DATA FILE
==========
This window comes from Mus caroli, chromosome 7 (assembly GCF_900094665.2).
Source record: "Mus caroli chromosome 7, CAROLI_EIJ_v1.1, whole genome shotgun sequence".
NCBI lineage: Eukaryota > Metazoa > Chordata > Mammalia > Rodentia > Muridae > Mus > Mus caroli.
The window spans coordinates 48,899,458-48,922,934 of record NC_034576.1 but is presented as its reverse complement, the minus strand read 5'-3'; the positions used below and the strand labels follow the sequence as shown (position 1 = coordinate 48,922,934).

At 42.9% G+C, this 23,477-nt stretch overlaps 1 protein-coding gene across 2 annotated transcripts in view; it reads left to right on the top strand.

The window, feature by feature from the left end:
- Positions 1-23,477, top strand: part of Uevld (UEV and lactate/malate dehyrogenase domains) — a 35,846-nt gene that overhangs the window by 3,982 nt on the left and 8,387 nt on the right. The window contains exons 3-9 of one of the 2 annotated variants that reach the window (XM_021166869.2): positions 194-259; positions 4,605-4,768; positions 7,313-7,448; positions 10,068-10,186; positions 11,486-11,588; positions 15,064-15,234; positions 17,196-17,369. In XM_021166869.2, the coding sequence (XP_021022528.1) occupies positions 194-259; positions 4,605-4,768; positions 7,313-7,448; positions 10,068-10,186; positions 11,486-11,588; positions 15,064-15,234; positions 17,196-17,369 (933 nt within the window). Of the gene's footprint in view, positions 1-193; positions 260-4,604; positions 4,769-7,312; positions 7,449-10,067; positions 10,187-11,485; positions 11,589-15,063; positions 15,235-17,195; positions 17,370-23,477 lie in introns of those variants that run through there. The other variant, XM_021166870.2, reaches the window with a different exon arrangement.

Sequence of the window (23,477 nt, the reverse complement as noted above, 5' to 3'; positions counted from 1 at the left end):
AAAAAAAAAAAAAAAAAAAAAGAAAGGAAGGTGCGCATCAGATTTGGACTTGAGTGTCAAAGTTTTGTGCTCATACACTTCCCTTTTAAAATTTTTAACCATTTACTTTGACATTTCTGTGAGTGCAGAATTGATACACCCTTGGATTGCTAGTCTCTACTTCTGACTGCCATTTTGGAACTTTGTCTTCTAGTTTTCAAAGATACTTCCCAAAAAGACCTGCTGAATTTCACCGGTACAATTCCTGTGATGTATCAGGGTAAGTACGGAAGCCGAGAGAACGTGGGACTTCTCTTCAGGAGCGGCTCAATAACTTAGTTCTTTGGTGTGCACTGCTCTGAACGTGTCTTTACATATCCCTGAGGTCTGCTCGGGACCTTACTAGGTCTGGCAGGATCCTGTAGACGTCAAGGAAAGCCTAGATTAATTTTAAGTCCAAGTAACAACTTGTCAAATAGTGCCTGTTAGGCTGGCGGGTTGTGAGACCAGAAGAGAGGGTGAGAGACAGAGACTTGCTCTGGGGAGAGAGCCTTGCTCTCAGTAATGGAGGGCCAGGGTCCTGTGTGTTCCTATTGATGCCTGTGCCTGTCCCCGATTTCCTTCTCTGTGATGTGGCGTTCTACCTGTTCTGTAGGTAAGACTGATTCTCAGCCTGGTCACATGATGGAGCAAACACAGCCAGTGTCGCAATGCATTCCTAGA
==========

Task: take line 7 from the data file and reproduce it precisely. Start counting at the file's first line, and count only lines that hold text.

- Positions 1-23,477, top strand: part of Uevld (UEV and lactate/malate dehyrogenase domains) — a 35,846-nt gene that overhangs the window by 3,982 nt on the left and 8,387 nt on the right. The window contains exons 3-9 of one of the 2 annotated variants that reach the window (XM_021166869.2): positions 194-259; positions 4,605-4,768; positions 7,313-7,448; positions 10,068-10,186; positions 11,486-11,588; positions 15,064-15,234; positions 17,196-17,369. In XM_021166869.2, the coding sequence (XP_021022528.1) occupies positions 194-259; positions 4,605-4,768; positions 7,313-7,448; positions 10,068-10,186; positions 11,486-11,588; positions 15,064-15,234; positions 17,196-17,369 (933 nt within the window). Of the gene's footprint in view, positions 1-193; positions 260-4,604; positions 4,769-7,312; positions 7,449-10,067; positions 10,187-11,485; positions 11,589-15,063; positions 15,235-17,195; positions 17,370-23,477 lie in introns of those variants that run through there. The other variant, XM_021166870.2, reaches the window with a different exon arrangement.